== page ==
” I found several instances where the analysis had made assumptions that were inaccurate, or had been manipulated to make the case for SkyTrain. If the underlying assumptions are inaccurate, the conclusions may be so too.”

    “There is another element of speed, which is station access time. At-grade stations have less access time. This was overlooked in the analysis.”

    “Also, on the NW alignment, the SkyTrain proposal uses a different, faster, less-costly alignment to LRT proposal. And has 8 rather than 12 stations. If LRT was compared on the alignment now proposed for SkyTrain, it would go faster, and cost less than the Business Case report states!”

    “Here again, there seems to be some hidden biases. As mentioned above, on the NW Corridor, LRT is costed on a different alignment, with more stations. The cost difference between LRT and SkyTrain presented in the Business Case report is therefore misleading.”

    “It is interesting how TransLink has used this cunning method of manipulating analysis to justify SkyTrain in corridor after corridor, and has thus succeeded in keeping its proprietary rail system expanding.”

    The Auditor General office has ceased to be the watchdog it was supposed to be.


  8. I think we are talking about political crime here going back to BC Rail, BC Hydro Site C, etc., and now the Casino crimes with charges stayed by the government.
    I think we need to sue the government for a failure to protect us from political crime. We are not suing ourselves but the politics of BC which has abandoned us to fate .
    One thinks of Holland who sued the government for failing to protect the people from rising sea levels caused by climate change, and won.
    In the case if I have it correct the government has responsibilities outlined in its constitution to protect the people.
    I remember a couple of cases in the province where it was sued, and the people nearly won but for meetings with the politicians who then reneged on thei promises.
    There is no reason why we have to pay court costs as citizens .
    I’m not a lawyer and present this as an idea on how to proceed.
    An imaginative lawyer who thinks outside of the box, and wanting to see justice done is who we need. One with real brains.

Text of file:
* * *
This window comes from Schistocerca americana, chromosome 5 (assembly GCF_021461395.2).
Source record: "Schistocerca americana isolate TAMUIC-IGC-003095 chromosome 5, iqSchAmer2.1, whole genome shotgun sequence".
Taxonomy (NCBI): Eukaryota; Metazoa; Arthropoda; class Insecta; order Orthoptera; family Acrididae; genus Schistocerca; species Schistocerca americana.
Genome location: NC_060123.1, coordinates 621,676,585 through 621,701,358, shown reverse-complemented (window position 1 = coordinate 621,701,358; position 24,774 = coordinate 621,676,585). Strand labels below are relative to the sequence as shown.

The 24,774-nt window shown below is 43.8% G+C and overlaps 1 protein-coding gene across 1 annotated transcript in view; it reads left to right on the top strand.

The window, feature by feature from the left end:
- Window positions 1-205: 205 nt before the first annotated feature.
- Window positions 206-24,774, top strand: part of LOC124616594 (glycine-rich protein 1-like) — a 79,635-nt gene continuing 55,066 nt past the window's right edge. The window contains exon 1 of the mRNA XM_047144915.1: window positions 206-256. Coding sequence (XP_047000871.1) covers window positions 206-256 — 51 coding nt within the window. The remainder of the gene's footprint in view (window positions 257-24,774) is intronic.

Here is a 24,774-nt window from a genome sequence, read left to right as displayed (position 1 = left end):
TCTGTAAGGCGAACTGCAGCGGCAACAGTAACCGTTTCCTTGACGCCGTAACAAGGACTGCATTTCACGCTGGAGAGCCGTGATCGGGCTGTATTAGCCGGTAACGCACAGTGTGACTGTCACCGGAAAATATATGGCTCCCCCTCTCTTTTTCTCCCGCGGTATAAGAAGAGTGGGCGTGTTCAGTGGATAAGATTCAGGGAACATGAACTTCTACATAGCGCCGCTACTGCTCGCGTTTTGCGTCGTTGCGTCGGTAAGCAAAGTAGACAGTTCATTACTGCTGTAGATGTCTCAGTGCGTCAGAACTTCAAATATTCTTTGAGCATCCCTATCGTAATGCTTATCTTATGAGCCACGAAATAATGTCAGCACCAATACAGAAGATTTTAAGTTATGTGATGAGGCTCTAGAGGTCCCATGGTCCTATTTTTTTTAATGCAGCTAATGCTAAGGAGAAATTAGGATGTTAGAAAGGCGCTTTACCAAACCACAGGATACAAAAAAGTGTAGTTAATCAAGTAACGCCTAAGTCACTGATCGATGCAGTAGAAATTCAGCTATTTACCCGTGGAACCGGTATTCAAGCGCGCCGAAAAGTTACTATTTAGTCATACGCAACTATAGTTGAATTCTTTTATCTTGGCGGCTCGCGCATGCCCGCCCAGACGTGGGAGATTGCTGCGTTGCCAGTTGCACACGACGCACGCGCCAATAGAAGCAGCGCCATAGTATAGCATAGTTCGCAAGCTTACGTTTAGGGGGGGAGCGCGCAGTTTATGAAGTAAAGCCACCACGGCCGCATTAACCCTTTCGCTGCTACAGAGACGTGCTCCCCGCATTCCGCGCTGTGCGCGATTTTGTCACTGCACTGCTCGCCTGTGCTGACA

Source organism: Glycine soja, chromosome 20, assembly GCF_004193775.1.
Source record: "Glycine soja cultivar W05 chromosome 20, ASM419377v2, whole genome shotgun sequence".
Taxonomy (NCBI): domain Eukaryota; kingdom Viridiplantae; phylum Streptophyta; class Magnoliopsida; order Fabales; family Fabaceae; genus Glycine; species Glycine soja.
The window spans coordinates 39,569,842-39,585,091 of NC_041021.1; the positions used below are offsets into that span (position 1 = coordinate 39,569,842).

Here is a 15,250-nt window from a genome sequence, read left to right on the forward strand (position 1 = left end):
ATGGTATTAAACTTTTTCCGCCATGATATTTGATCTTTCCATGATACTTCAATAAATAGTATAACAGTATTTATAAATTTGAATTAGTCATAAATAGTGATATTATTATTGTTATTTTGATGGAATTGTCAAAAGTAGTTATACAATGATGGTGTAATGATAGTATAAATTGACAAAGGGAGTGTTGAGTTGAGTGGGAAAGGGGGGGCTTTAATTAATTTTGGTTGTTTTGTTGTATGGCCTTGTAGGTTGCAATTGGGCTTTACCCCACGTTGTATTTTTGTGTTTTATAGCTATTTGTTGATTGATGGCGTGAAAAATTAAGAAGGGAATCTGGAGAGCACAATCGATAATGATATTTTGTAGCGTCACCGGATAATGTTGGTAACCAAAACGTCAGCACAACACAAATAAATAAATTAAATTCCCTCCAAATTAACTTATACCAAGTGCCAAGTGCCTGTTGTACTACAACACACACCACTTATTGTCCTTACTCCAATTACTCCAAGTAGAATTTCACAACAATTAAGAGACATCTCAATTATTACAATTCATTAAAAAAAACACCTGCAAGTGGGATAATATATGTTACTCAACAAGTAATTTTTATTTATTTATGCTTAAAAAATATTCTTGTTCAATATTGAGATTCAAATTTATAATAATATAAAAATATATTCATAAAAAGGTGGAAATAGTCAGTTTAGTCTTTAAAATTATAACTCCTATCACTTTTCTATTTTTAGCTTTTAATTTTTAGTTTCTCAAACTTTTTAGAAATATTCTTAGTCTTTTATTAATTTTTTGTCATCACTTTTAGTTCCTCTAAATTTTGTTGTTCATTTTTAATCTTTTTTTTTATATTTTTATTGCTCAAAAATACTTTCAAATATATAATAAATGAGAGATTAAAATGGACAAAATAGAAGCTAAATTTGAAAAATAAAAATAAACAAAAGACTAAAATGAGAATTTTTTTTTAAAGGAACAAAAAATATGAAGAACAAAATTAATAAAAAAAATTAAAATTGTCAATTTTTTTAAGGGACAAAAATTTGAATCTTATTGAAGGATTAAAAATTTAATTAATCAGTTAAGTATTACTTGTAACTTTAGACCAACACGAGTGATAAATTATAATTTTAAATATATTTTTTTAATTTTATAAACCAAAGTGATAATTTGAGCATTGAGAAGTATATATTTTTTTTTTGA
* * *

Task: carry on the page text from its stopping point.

Crowd funding as in the Dogwood Initiative, Lead Now etc. has been so effective.
    The natives have done well by fighting injustice, and never give up.
    What is the country of Canada’s responsibilities to its citizens in our constitution. That’s where I’d look first.
    Its a stormy night with a 962 millibar low covering the vast north pacific coast bringing our 6C weather from north of Hawaii., and a companion to write this letter with.


  9. “The publicly owned ICBC was formed to level the insurance playing field for B.C. consumers. At one point, ICBC had accumulated a surplus, and suggested to the government it give the money back to the people in the form of rebates to good drivers.

    But the B.C. Liberal cabinet ministers gasped at that heresy and decided instead that the excess money would be better used elsewhere. In 2010, the legislature passed a bill giving the cabinet power to move this “excess capital” from ICBC into government coffers.

    It has continued to siphon money from ICBC into general revenues to finance areas such as health care and education. It justifies this practice with the official government mantra that shareholders should benefit from profits, and all British Columbians, not just ICBC customers, are the shareholders, so all should benefit.

    That’s the same tune sung when justifying taking “dividends” from B.C. Hydro, but that melody is a little off-key, given that B.C. Hydro’s profits were manufactured, not real, and the utility had to borrow to pay the government its share.”

    Quote is from a 2016 Time Colonist editorial: